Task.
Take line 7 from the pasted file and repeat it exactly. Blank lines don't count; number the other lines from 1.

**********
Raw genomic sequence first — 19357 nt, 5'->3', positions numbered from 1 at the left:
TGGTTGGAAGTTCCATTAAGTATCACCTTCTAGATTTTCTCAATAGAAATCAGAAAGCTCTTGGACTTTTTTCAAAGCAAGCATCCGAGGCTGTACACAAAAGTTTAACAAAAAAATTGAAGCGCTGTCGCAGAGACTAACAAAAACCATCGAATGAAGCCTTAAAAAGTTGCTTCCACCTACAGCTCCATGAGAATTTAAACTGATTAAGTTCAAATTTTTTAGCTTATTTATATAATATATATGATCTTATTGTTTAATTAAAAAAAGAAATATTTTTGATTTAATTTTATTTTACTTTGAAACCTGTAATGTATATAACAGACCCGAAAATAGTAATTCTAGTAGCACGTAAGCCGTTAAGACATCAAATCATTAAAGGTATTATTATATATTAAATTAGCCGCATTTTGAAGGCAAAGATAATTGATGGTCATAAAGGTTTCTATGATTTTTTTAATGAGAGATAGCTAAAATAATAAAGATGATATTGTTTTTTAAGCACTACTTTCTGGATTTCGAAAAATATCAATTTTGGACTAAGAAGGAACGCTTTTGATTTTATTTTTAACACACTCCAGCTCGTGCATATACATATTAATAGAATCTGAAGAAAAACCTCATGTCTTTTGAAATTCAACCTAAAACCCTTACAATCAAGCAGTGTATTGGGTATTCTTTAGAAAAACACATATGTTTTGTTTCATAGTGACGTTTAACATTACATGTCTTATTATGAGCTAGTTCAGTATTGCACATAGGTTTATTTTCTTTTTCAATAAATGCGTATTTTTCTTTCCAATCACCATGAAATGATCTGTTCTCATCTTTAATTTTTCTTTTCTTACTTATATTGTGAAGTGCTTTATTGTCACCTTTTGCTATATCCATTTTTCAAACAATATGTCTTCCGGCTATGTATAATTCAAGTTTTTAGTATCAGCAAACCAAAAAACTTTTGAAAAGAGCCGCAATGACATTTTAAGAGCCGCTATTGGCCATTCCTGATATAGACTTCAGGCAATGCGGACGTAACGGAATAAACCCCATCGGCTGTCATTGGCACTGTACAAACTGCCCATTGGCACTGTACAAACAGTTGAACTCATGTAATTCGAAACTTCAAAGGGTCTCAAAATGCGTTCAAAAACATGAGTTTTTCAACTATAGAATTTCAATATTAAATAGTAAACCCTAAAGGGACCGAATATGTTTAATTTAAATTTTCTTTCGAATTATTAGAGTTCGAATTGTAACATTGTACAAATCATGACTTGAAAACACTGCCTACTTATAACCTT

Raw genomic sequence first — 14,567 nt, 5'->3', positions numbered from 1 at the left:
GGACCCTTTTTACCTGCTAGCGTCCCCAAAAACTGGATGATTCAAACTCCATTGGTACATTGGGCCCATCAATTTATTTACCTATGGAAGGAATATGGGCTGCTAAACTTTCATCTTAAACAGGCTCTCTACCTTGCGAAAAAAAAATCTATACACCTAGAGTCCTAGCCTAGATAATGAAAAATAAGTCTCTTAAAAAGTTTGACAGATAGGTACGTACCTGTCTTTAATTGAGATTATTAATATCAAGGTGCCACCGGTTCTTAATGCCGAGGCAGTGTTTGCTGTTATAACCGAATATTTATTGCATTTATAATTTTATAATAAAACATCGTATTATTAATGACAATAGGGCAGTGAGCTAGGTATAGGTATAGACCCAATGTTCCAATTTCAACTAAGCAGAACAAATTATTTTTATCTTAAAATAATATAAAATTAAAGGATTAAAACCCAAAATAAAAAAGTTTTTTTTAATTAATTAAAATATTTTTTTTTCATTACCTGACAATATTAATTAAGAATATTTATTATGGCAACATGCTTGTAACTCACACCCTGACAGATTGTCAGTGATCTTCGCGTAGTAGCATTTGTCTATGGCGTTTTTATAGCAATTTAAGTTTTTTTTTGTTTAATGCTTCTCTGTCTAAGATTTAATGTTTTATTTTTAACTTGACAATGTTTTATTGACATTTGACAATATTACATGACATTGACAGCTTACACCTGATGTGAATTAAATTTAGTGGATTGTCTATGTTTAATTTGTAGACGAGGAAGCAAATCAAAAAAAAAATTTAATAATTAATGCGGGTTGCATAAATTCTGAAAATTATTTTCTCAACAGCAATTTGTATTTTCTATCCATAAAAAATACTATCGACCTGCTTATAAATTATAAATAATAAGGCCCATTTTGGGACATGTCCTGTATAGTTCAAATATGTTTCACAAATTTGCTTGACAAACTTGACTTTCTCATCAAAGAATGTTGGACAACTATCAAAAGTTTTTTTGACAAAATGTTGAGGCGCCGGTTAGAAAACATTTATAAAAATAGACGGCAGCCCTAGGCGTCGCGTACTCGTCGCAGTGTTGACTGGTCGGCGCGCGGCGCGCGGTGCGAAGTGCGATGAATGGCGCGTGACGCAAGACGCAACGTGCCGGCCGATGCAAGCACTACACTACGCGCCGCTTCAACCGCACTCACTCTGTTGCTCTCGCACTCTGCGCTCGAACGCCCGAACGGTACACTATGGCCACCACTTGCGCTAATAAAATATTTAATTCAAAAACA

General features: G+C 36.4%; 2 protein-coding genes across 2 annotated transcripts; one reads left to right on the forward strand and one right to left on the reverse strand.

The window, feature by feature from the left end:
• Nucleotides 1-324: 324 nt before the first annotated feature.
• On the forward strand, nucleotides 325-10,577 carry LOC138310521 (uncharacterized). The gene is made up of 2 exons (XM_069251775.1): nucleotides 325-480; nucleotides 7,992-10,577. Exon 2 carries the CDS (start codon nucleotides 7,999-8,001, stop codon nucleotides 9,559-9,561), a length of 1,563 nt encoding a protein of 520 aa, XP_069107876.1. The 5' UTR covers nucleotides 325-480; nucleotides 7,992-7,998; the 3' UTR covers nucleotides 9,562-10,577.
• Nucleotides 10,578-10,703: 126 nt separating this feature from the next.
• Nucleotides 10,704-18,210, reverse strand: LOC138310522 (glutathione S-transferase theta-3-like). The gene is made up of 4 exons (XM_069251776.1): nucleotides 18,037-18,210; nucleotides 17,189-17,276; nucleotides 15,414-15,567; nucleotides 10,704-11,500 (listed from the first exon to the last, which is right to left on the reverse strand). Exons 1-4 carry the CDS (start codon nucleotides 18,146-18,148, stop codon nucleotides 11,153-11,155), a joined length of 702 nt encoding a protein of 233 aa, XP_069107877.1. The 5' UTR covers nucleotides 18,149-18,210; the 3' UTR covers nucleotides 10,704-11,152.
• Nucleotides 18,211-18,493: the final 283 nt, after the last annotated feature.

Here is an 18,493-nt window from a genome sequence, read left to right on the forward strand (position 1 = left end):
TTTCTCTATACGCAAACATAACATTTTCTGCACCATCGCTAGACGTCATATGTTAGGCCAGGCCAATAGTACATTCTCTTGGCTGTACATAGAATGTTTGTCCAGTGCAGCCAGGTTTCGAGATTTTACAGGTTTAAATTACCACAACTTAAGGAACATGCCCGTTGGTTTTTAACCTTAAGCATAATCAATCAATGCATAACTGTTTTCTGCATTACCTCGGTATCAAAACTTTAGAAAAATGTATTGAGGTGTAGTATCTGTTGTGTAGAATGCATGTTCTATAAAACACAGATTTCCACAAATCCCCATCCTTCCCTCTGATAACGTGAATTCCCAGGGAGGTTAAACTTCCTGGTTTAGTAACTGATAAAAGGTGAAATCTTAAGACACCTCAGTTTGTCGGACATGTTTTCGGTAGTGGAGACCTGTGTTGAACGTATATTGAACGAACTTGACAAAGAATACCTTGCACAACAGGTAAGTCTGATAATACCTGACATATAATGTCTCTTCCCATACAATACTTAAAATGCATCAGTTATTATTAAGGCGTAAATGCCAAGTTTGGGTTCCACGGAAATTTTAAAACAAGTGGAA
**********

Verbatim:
• Nucleotides 1-324: 324 nt before the first annotated feature.